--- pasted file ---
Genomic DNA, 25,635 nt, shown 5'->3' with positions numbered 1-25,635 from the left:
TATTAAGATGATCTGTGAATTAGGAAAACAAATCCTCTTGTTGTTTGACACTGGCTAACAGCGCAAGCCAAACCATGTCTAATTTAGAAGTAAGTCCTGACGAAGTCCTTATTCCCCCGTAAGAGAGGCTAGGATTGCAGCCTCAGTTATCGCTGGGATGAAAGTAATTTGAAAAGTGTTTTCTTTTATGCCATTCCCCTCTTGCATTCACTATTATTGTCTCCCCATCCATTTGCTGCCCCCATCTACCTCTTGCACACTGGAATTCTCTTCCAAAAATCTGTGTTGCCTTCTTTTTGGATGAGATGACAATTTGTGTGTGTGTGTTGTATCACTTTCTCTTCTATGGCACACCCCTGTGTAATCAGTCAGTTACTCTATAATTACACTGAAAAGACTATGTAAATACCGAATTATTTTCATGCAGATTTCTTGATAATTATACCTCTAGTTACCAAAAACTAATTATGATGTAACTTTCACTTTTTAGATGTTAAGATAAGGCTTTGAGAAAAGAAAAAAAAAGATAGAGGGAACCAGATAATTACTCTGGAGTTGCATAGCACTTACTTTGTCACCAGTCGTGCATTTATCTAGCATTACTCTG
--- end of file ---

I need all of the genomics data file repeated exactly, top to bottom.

Genomic DNA, 25,635 nt, shown 5'->3' with positions numbered 1-25,635 from the left:
TATTAAGATGATCTGTGAATTAGGAAAACAAATCCTCTTGTTGTTTGACACTGGCTAACAGCGCAAGCCAAACCATGTCTAATTTAGAAGTAAGTCCTGACGAAGTCCTTATTCCCCCGTAAGAGAGGCTAGGATTGCAGCCTCAGTTATCGCTGGGATGAAAGTAATTTGAAAAGTGTTTTCTTTTATGCCATTCCCCTCTTGCATTCACTATTATTGTCTCCCCATCCATTTGCTGCCCCCATCTACCTCTTGCACACTGGAATTCTCTTCCAAAAATCTGTGTTGCCTTCTTTTTGGATGAGATGACAATTTGTGTGTGTGTGTTGTATCACTTTCTCTTCTATGGCACACCCCTGTGTAATCAGTCAGTTACTCTATAATTACACTGAAAAGACTATGTAAATACCGAATTATTTTCATGCAGATTTCTTGATAATTATACCTCTAGTTACCAAAAACTAATTATGATGTAACTTTCACTTTTTAGATGTTAAGATAAGGCTTTGAGAAAAGAAAAAAAAAGATAGAGGGAACCAGATAATTACTCTGGAGTTGCATAGCACTTACTTTGTCACCAGTCGTGCATTTATCTAGCATTACTCTG